Date of Award


Degree Type


Degree Name

Doctor of Philosophy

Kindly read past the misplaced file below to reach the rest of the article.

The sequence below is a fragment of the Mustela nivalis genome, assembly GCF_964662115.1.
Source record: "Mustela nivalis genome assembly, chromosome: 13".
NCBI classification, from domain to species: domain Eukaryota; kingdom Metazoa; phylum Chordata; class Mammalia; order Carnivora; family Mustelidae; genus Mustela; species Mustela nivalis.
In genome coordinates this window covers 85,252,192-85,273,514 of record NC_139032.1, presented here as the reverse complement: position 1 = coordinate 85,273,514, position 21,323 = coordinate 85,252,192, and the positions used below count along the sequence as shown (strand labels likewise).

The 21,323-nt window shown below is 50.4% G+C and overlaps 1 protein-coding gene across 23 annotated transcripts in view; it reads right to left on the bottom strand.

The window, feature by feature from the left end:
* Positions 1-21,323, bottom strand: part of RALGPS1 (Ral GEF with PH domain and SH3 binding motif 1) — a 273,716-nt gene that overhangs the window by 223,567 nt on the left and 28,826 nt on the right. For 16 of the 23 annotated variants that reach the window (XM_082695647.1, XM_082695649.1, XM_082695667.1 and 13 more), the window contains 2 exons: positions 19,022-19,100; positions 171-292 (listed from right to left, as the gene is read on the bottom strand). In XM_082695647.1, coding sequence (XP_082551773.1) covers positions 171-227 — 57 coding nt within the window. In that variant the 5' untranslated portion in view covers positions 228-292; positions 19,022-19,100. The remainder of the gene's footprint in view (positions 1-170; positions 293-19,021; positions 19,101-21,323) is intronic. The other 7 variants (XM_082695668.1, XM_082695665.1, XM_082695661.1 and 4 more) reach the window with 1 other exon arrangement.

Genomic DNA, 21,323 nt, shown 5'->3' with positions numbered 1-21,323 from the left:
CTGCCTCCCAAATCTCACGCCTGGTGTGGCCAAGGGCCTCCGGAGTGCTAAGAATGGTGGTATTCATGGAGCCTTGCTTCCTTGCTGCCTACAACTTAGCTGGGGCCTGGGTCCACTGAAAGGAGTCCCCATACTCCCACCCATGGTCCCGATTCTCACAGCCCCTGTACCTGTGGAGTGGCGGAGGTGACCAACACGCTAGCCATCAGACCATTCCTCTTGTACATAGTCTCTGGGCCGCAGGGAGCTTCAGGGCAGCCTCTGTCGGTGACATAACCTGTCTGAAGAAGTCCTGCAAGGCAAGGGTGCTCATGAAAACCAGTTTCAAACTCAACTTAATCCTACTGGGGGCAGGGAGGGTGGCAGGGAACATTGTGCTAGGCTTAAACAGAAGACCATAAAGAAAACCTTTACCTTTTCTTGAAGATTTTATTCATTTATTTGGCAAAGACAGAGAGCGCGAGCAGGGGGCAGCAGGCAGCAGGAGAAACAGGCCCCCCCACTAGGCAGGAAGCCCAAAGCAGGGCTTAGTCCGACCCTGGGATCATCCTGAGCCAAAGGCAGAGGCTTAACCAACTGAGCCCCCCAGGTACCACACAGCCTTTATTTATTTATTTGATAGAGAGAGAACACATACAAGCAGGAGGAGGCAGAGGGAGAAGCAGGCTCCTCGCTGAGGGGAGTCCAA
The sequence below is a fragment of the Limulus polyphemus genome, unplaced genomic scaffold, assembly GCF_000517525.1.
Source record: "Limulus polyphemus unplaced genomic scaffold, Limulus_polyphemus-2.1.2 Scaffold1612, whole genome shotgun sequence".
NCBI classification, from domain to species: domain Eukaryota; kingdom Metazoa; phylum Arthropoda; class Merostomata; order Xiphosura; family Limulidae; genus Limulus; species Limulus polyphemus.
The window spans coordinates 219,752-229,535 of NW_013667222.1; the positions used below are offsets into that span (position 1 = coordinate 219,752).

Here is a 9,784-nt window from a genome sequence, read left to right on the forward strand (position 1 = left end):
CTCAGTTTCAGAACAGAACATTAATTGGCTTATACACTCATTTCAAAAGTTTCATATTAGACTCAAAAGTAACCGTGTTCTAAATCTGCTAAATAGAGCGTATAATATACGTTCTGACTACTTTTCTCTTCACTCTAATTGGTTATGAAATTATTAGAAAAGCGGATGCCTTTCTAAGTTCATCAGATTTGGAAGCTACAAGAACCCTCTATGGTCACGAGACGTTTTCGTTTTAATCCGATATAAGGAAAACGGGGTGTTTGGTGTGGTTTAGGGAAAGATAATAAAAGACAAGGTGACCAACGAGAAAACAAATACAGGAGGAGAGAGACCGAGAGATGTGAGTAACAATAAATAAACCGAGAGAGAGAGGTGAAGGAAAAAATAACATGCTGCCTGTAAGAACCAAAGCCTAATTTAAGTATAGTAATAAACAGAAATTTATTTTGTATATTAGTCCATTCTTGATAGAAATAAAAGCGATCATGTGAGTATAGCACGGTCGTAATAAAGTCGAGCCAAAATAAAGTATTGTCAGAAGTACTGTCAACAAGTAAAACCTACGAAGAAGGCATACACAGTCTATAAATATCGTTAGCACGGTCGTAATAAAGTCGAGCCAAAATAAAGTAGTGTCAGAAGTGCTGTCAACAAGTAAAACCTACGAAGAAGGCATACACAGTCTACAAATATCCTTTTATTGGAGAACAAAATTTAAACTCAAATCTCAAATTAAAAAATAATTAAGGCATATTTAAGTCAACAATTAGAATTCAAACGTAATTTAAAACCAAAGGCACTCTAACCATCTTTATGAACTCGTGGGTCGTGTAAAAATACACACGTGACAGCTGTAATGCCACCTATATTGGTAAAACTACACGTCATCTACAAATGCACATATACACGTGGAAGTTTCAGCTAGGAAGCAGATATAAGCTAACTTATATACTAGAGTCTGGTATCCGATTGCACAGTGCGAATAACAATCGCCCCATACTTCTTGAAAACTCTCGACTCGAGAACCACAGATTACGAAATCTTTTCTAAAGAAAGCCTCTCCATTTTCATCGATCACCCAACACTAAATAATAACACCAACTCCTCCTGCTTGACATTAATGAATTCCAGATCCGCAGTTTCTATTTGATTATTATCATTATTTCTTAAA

This thesis proposes and examines various algorithms for analysis of steady ideal fluid capillary flows with free/moving boundary.;For this class of problems, the leading parameter is the capillary number C which for an established flow and fixed geometry of the solution domain is proportional to the ratio of a velocity scale and surface tension. When C {dollar}\ll{dollar} 1 the problem can be simplified and is solved using Small Deformation Theory (SDT). Conditions for validity of SDT are identified.;When C = 0(1) one has to seek a simultaneous solution for two dependent variables, i.e. a flow field and a free surface shape. Depending on the order of linearization of the governing equations one arrives at the Picard Algorithm (linearization of the first order) and the 1-Step Algorithm (of the second order). The latter one provides significantly faster convergence.;All algorithms are based on a finite-difference approximation and the Alternate Direction Implicite (ADI) scheme has been chosen as a method of solution. A thorough study of an algebraic stability of equations of the flow field and the free surface, has been carried out. This is supplemented by an analytical and numerical analysis of existence and uniqueness of the solutions to the free surface equation. The Wachspress optimization of relaxation parameters has been used in order to accelerate convergence of the ADI.;Finite differences discretization implemented in the thesis is based on the Hermitian equations, which generated compact difference schemes of the second and higher order accuracy. In the thesis one can find a rigorous study of the interrelationship between the order of differencing scheme and the rate of convergence of the computed results with grid refining. This rate, called 'grid-convergence order' has been used as the criterion for identification of the minimum dimensionality of the computational grid. It was found that higher order methods require much finer grids than second order methods, to provide desired grid-convergence order.;For higher order method, the new fourth order compact difference estimate (independent of coordinate direction) of a mixed derivative was found. Its application significantly improved the grid-convergence order.;The discussion of the algorithms is supplemented by a physical interpretation of the results obtained for a number of particular cases.



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